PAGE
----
Conclusion: There's something deliciously yet fleetingly smart about In the House , which at its best points to director FranÃ§ois Ozon -- not the first-rate filmmaker he once promised to be, but a reliable creator of actually elegant, actually inspired pastiches -- as a successor to the late, often great Claude Chabrol's obsession with the calm nihilism he saw permeating bourgeois existence.
Excerpt: It's been a good while since François Ozon ( Ricky ) made a movie that got me truly excited. In the intervening years between 5x2 and now, he has remained prolific, averaging nearly a move a year, and the actual quality of his work hasn't waned. They just haven't been as interesting or surprising as they once were. Last year, though, he returned to some old territory and reminded me why I fell in love with his work in the first place.
Summary: What is the qualitative difference between imaginative literature and "mere" reportage? That may seem like a question with an obvious answer, but is it? Some of our most iconic fiction writers were ones who were able to describe their times with almost journalistic fervor. Think of the great novels by Dickens, Hugo or Tolstoy—all rife with finely observed details that not only could have been real, in some cases they actually were , albeit tweaked slightly here or there...
Summary: Nominated for six Cesar Awards, including Best Film, Best Director and Best Original Music, François Ozon's "Dans la maison" a.k.a "In the House" (2012) arrives on Blu-ray courtesy of British distributors Momentum Pictures/Entertainment One. The supplemental features on the disc include an original trailer for the film; bloopers; making of featurette; deleted scenes; and more. In French, with optional English and English SDH subtitles for the main feature.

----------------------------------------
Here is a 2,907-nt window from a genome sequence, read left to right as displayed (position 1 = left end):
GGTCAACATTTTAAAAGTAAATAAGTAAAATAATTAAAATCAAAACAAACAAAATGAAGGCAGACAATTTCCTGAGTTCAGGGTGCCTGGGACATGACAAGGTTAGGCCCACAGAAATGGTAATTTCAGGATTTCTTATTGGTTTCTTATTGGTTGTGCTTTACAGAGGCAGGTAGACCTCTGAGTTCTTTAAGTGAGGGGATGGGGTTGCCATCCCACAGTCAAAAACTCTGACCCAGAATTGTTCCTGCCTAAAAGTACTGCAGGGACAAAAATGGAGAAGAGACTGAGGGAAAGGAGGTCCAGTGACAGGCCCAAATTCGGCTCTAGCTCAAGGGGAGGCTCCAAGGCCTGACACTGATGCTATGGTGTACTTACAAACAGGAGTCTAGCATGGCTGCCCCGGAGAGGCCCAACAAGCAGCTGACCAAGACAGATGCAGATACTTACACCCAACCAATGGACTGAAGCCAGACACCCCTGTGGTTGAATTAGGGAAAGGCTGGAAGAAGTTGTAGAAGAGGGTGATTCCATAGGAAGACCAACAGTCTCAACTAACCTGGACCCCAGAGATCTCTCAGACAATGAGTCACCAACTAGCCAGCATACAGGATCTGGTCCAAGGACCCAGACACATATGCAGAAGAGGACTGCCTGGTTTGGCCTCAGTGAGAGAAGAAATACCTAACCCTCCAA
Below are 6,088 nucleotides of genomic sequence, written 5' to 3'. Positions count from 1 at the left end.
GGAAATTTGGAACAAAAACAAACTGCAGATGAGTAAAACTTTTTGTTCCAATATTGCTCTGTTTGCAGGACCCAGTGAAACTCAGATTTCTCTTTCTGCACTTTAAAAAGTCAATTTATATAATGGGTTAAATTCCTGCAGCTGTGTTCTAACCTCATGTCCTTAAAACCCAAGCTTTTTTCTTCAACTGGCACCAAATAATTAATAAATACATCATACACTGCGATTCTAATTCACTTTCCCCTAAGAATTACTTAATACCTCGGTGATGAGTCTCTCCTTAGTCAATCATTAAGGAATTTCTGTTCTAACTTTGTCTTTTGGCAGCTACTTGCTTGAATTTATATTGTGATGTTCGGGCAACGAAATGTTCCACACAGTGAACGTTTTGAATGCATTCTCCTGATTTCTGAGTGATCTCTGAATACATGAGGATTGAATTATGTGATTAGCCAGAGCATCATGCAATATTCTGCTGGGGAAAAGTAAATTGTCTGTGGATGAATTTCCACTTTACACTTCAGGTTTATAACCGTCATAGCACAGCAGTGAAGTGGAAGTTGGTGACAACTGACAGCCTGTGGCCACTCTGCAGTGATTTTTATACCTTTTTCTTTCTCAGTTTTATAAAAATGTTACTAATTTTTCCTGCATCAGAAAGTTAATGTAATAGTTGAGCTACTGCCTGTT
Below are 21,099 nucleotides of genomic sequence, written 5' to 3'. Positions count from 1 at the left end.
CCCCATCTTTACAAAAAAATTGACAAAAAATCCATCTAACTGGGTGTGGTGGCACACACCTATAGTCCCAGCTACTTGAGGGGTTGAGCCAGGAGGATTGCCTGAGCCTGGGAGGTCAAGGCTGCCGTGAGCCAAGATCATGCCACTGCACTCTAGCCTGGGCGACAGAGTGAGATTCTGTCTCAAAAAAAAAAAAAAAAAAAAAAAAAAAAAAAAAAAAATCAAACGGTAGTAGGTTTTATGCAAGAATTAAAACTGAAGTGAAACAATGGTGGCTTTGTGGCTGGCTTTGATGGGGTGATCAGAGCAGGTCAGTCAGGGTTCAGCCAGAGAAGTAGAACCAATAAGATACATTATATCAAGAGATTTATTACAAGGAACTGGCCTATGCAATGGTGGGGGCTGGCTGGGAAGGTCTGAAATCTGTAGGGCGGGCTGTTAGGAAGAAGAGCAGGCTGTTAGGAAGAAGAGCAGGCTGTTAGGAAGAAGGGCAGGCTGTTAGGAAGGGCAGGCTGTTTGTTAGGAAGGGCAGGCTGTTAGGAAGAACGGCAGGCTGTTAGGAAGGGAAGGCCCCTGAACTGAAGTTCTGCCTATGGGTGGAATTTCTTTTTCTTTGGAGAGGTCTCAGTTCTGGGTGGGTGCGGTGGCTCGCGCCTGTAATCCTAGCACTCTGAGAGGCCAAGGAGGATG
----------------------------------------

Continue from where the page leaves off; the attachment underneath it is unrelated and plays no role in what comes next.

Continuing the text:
Excerpt: In The White Album , Joan Didion wrote that we "tell ourselves stories in order to live," and, with the cheeky dark comedy In the House , bad-boy French auteur François Ozon flips that idea and sets out to confront characters whose lives, and the lives of those they spin yarns around, are twisted by the truth-seeking and illusion-creating narratives they obsess over.
Excerpt: François Ozon’s inventive, intense drama In The House bares the voyeurism inherent in all stories—and the class-consciousness inherent in voyeurism. Fabrice Luchini plays a bored, misanthropic high-school lit teacher who becomes fascinated by the creative-writing exercises being turned in by one of his lower-class students, Ernst Umhauer.
Summary: My high-school English teacher saw my literary quirks as something that needed to be nurtured, not amended – his intrigue into my characteristic idiosyncrasies being remarkably similar to those portrayed in Francois Ozon’s In the House . However, my teacher wasn’t a crotchety has-been/never-was and I certainly didn’t have any vivid desire to bang my best mate’s mum. Then again, that’s what makes this film so damn entertaining.
Excerpt: "In the House" cleverly and deliberately blurs the line between fact and fiction. As the plot develops, we are left to ponder what game is being played. This is a clever movie where the audience could feel as manipulated as any of the characters; is there a disquieting undertone of malevolence or was it imagined? After all, this is a witty story about story-telling and it is a good story well told. Inside, outside, and upside down.